2. Save money

1 cup of water and 4 teaspoons of sugar is about as cheap as it gets!

Compare that to well, some as much as even $25 for only 10 ounces!

3. Save the environment

Less chemicals made.

Fewer plastic containers are used.

Even if you are recycling your bottles, it's better to not have them made at all in the first place.

4. Healthier hair

The alcohol in many hairsprays is really drying. This spray makes your hair healthy and shiny.

Note that there are recipes for salt hair sprays on the internet too.  They might be fun to use, but the salt would be very drying for your hair when used on an ongoing basis.

Personally, I wouldn't recommend using those often.  Thankfully, the sugar doesn't have the same drying effect.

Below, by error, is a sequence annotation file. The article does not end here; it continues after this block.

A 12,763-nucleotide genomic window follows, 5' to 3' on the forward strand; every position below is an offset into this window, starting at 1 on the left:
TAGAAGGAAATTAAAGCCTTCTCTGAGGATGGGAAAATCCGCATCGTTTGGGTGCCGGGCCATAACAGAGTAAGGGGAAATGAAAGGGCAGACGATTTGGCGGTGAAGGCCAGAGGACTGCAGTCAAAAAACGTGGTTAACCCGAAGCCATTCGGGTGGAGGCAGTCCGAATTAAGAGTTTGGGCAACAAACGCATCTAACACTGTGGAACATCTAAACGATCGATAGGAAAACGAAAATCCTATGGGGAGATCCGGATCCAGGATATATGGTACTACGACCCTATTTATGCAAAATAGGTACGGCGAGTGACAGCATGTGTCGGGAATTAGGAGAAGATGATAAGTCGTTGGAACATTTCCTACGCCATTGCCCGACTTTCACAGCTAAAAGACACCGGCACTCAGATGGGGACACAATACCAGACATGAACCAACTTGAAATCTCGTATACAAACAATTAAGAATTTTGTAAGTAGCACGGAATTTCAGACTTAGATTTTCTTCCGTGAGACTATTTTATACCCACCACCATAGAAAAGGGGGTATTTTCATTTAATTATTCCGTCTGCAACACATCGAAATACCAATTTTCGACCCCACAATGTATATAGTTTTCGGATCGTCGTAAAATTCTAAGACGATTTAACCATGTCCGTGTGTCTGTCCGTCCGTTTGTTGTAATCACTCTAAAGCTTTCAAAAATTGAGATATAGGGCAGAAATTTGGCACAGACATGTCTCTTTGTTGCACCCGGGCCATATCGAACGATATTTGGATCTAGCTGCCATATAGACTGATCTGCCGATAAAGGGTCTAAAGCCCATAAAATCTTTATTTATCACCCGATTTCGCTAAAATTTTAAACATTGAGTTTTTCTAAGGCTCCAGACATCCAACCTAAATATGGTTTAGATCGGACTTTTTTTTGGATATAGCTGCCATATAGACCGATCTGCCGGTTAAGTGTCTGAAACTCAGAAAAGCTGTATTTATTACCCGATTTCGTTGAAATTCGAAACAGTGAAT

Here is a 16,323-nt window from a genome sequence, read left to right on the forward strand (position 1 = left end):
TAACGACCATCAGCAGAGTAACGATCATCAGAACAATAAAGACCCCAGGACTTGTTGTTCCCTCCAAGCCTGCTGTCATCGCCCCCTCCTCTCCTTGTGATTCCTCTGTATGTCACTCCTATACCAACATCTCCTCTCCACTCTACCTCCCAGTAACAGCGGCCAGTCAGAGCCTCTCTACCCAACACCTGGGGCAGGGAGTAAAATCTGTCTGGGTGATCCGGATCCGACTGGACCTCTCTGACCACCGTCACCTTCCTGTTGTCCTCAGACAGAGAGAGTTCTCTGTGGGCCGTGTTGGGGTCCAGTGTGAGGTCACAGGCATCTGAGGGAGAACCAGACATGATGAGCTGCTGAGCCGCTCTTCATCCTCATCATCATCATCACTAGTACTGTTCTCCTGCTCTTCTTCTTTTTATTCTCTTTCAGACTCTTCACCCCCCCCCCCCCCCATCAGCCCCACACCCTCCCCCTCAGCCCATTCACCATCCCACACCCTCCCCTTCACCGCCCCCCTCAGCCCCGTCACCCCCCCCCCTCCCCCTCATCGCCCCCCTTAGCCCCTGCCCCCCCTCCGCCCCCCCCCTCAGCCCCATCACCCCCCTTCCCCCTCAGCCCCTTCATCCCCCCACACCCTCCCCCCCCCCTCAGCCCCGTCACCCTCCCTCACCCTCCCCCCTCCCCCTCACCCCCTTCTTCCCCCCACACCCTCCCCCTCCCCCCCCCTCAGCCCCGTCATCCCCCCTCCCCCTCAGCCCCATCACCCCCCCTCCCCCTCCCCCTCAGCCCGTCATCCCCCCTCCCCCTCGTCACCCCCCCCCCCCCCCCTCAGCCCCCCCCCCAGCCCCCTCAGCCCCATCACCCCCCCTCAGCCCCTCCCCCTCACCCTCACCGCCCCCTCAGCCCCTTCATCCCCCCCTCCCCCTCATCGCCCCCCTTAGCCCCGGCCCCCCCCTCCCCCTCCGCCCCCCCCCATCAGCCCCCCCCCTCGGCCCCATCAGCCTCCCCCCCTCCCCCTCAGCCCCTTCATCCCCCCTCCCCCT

You can even add essential oils to your recipe, which I recommend doing.  That way you have the benefit of aromatherapy and the possible benefits that your hair might get from the oils as well.

For example, as in my DIY Hair Growth Blend, the oils in that blend could be used in your hairspray and might benefit your hair.

You will note that I do recommend a specific brand of oils.  See my Best Essential Oils Series to see which company I recommend and why.  It's a very interesting series--and the comments are worth checking out as well, but you might need to set aside some time for those :). Here's a link to the first post, and here's a link to the last post, in which I announced the company that I chose.

Lady spraying homemade hair spray on her hair

Other Natural Personal Care Items You Might Like